3. In cases of actual controversy, under section 1 (a) of our Declaratory Judgment Act of 1945 (Ga. L. 1945, p. 137), the respective superior courts of this State have power to declare the rights of any interested, party petitioning for such a declaration and, in addition there to, said superior courts, under section 1 (b) of the act, likewise have power upon petition therefor to declare the rights of any interested party in any civil case in which it appears that the ends of justice require that such a declaration should be made for the guidance and protection of the petitioner. Section 13 declares that the purpose of the act is to afford relief from uncertainty and insecurity with respect to rights. status, and legal relations, and that the act is to be liberally construed and administered by the courts. Because of section 1 (b), our Declaratory Judgment Act is much broader in scope and more comprehensive in its jurisdiction of justiciable controversies than is the Uniform Declaratory Judgment Act, which was approved in 1922 by the National Conference of Commissioners on Uniform State Laws, and which has since been enacted into law, as thus approved, in more than twenty of the States. Therefore, by giving full effect to the provisions of our act, it follows, as a matter of course, that the respective superior courts of this State, under section 1 (b) of our act, have power to determine and settle by declaration any justiciable controversy of a civil nature where it appears to the court that the ends of justice require that such should be made for the guidance and protection of the petitioner, and when such a declaration will relieve the petitioner from uncertainty and insecurity with respect to his rights, status, and legal relations. Thus tested, we think that the allegations of the petition in the instant case, in so far as they relate to the land upon which the closed and abandoned street was located, stated a proper cause for declaratory relief; and, that being true, the petition, for the reason stated in the preceding note, should not have been dismissed on general demurrer. See, in this connection. State Ports Authority v. Arnall, 201 Ga. 713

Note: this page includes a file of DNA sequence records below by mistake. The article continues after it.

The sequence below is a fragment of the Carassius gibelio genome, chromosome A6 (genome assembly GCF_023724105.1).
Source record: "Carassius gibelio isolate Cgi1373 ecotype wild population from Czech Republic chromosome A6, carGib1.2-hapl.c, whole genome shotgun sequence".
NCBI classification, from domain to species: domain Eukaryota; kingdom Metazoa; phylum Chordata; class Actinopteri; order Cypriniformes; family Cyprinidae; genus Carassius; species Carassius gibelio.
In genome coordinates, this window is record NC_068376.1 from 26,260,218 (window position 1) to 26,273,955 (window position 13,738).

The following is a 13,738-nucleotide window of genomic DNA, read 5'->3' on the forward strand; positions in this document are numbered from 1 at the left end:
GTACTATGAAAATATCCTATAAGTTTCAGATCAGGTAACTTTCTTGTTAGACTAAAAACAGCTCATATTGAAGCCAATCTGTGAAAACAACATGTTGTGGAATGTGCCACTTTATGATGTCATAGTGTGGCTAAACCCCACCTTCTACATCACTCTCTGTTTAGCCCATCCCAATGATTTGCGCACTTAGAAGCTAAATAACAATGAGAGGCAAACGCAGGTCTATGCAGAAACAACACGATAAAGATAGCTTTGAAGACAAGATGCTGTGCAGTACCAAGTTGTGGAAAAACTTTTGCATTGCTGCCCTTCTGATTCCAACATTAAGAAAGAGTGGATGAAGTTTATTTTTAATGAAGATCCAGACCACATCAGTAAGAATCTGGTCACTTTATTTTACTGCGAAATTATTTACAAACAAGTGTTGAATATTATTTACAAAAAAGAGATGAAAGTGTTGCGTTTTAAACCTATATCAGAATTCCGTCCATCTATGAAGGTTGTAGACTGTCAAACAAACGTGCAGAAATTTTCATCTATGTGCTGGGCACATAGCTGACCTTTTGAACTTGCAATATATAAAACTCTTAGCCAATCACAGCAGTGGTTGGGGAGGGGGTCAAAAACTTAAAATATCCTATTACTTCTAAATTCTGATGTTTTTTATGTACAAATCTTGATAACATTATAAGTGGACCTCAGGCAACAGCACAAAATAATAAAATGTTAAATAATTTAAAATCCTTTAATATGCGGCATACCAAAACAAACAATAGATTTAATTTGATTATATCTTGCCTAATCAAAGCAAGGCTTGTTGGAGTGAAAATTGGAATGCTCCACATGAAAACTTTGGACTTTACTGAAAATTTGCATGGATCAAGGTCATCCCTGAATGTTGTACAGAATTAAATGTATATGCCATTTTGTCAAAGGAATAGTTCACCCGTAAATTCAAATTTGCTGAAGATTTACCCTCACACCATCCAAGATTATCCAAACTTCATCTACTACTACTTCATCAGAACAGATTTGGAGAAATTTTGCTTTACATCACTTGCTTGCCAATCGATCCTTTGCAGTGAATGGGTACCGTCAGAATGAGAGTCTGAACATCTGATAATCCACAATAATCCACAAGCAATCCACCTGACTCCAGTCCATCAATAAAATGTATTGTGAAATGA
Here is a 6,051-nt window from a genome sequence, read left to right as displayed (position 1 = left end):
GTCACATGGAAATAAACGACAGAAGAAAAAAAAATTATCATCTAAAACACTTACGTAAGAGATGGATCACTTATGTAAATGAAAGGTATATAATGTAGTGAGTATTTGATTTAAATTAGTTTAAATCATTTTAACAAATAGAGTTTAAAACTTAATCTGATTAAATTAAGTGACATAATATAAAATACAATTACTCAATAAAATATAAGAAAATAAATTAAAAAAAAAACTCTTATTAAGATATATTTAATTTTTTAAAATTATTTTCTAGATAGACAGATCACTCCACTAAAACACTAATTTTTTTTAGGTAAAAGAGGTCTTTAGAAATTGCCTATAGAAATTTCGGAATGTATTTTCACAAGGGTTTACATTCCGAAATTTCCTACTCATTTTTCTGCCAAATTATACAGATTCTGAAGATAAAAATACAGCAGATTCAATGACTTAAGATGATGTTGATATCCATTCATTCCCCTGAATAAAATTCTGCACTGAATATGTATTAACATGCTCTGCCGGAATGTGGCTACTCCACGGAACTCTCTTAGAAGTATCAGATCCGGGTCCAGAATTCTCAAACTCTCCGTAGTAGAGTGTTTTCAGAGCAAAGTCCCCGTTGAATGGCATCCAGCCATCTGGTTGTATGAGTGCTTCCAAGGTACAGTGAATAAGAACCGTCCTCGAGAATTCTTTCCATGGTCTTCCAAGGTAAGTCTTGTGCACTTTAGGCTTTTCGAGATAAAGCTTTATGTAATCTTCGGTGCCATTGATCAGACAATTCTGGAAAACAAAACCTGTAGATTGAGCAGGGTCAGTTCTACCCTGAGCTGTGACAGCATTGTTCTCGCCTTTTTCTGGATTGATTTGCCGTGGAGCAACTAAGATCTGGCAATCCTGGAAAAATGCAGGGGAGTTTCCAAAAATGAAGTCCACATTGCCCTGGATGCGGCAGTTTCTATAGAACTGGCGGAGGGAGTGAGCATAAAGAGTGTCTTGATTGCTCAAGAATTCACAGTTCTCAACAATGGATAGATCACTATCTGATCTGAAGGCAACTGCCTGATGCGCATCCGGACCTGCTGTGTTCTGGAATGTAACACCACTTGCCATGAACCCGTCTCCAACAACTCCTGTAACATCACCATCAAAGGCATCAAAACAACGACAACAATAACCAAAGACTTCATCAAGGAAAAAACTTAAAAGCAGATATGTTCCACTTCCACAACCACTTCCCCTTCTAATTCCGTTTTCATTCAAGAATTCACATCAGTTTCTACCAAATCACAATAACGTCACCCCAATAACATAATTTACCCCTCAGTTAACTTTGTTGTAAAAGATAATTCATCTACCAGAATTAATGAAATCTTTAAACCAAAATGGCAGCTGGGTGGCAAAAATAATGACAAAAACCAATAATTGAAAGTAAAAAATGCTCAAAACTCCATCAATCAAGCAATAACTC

(41 S. E. 2d, 246); Brown v. Mathis, 201 Ga. 740
(41 S. E. 2d, 137); Shaw v. Crawford, 207 Ga. 67
(60 S. E. 2d, 143), and West View Corp. v. Alston, 208 Ga. 122
(65 S. E. 2d, 406), as cases in which binding declarations were made by the court on petition therefor. Concerning the question here involved, we have not overlooked or failed to consider the rulings made by a majority of the Justices in City of Nashville v. Snow, 204 Ga. 371
(49 S. E. 2d, 808); Brown v. Lawrence, 204 Ga. 788
(51 S. E. 2d, 651); Wright v. Heffernan, 205 Ga. 75
(52 S. E. 2d, 289); Darnell v. Tate, 206 Ga. 576
(58 S. E. 2d, 160), and Sanders v. Harlem Baptist Church, 207 Ga. 7
(59 S. E. 2d, 720). In those cases, as they dealt with the court's power under the provisions of our Declaratory Judgment Act to make binding declarations, the majority, in holding that an actual controversy between the parties was jurisdictionally necessary in all cases, gave effect only to section 1 (a) of our act, and fell into error by failing to give any effect to the meaning and purpose of section 1 (b) thereof; and, to the end that our error may not be perpetuated, they are, in so far as they deal with the question presently being considered, expressly disapproved and will not be followed. Clein v. Kaplan, 201 Ga. 396
(40 S. E. 2d, 133), Mayor &c. of Athens v. Gerdine, 202 Ga. 197
(42 S. E. 2d, 567), and Georgia Marble Co. v. Tucker, 202 Ga. 390
(43 S. E. 2d, 245), were decided by this court upon jurisdictional facts substantially different from those here involved, and the rulings there made will not be extended.
4. The legislative intent and purpose of our Declaratory Judgment Act is to relieve against uncertainty and insecurity; to declare rights, status, and legal relations, but not to execute remedies or grant coercive relief. Shippen v. Folsom, 200 Ga. 58 (35 S. E. 2d, 915). Consequently a judgment for damages may not be recovered in a declaratory action.
For the reason stated in three above, the judgment complained of is erroneous.
WYATT, J., dissenting. I dissent because I do not think that this is a proper case for declaratory judgment.
Parker, Clary & Kent, for defendant.